It did not take long for his fame to radiate far beyond the Alps..Catherine de Medici, Queen of France in the 16th century, was proud to have a “genuine portrait” of Tell in her palace (it is now in the Tell-Museum in Bürglen). Two centuries later, the French revolutionaries named a street for him in Paris while they were chopping of the head of Queen Marie Antoinette, who had been born a Hapsburg princess..He became an international symbol of national liberation, sometimes in strange guise. When Rossini’s opera of 1829, which did more than anything else to spread the fame of William Tell throughout the world, was first produced at La Scala in Milan, Milan was part of the Austrian Empire, and it was feared that the authorities would not take kindly to a work in which all the villains were Austrian, so the libretto was changed to place the scene of the action in Scotland, and Tell and his son wore kilts.

 When the Nazis took power in Germany they saw themselves as the liberators of ethnic Germans in other lands, and they made a movie in 1934 to glorify Tell the liberator, with the mistress of Hermann Goering playing Mrs.Tell. When a few years late they began trampling on the liberties of other countries, they banned production of any theatrical work about Tell, including the play by Schiller which had been considered one of the glories of the German theater since it was first produced in 1804.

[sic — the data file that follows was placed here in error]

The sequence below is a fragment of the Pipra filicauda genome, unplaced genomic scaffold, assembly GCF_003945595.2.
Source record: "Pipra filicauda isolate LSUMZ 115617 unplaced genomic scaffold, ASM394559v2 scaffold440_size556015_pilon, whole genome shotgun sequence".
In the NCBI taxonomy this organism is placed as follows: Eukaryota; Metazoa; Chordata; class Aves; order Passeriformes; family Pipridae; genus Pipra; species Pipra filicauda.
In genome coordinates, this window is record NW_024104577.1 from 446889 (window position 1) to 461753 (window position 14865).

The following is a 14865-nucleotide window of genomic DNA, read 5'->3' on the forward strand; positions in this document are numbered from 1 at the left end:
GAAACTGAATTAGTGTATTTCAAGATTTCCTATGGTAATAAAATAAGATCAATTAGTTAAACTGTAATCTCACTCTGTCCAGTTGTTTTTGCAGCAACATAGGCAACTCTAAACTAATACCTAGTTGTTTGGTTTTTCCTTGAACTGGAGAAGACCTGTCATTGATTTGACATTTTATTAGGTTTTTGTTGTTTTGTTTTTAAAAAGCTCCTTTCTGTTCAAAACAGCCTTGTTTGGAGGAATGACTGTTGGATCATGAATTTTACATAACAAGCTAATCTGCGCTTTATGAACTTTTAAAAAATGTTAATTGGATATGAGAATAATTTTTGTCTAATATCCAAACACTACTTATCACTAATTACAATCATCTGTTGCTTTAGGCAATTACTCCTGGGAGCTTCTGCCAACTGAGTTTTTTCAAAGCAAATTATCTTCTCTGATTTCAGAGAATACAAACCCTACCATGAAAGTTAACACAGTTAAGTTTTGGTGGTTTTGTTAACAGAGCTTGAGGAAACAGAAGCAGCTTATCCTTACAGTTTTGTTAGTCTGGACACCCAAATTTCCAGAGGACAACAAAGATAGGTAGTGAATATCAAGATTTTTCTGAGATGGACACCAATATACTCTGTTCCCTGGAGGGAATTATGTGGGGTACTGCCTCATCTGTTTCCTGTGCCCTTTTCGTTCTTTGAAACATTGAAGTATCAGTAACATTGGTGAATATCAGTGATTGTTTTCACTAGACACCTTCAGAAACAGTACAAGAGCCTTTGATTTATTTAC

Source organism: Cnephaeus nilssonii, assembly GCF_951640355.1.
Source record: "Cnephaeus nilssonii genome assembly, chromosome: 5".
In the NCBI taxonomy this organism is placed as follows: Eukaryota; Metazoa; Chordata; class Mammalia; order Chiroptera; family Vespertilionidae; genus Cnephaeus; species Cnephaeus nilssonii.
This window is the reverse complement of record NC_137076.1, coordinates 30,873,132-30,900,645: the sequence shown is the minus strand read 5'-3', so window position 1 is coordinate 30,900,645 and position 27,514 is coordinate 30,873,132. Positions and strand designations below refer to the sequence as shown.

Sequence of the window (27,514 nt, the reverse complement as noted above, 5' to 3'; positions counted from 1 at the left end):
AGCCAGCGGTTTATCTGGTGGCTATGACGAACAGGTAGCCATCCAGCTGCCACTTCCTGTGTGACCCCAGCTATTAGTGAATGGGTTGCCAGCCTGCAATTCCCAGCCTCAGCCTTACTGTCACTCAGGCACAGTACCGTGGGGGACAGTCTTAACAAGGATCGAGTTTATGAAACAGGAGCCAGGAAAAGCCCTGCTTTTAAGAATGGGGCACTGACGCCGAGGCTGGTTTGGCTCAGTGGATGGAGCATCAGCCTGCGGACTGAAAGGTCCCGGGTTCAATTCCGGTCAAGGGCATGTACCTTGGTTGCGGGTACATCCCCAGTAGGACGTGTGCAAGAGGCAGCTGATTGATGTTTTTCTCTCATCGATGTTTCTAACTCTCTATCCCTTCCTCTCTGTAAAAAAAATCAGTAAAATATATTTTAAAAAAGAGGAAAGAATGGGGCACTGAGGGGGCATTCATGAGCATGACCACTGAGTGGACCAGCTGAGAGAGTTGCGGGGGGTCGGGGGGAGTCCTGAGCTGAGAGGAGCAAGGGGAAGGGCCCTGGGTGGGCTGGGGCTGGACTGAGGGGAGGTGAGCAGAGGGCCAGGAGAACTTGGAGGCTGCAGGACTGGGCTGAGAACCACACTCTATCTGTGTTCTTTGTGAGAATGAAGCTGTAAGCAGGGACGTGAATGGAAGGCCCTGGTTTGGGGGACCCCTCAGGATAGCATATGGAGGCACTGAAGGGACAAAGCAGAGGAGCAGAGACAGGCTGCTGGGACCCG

In the 20th century, films and television have taken over the task of spreading the name of Tell, from Les Aventures de Guillaume Tell by Georges Méliès, one of the pioneers of the silent film, in 1898, through epic costume dramas and animated cartoons like the Popeye Meets William Tell of 1940 in which Popeye plays the son and has a spinach can shot off his head, to the 72-episode international TV coproduction of the late 1980's.

 For nineteen years, from the first radio show of 1935 to the last tv show of 1954, parents all over America could hear their children chanting at all hours Ta ta Tum, ta ta Tum ta ta Tum Tum Tum.ta ta tum ta ta TA ta ta tum tum tum, the theme from the overture to Rossini’s opera which introduced every episode of the long saga of The Lone Ranger. The children, now grown up, can listen to the tune today on many of the 11349 websites devoted to this Tell-figure who stood up against the malefactors trying to subvert the good old ways of the Old West.
For the millions of people who have thrilled to his story, the question of whether a man named William Tell actually lived in Uri seven hundred years ago is no more material than the question of whether The Lone Ranger actually lived in Texas. In point of fact, the Lone Ranger was a creation of professional script-writers. But Davy Crockett who provided a very similar character for a later generation was a well-documented historical character, he was even elected to the U. S. House of Representatives.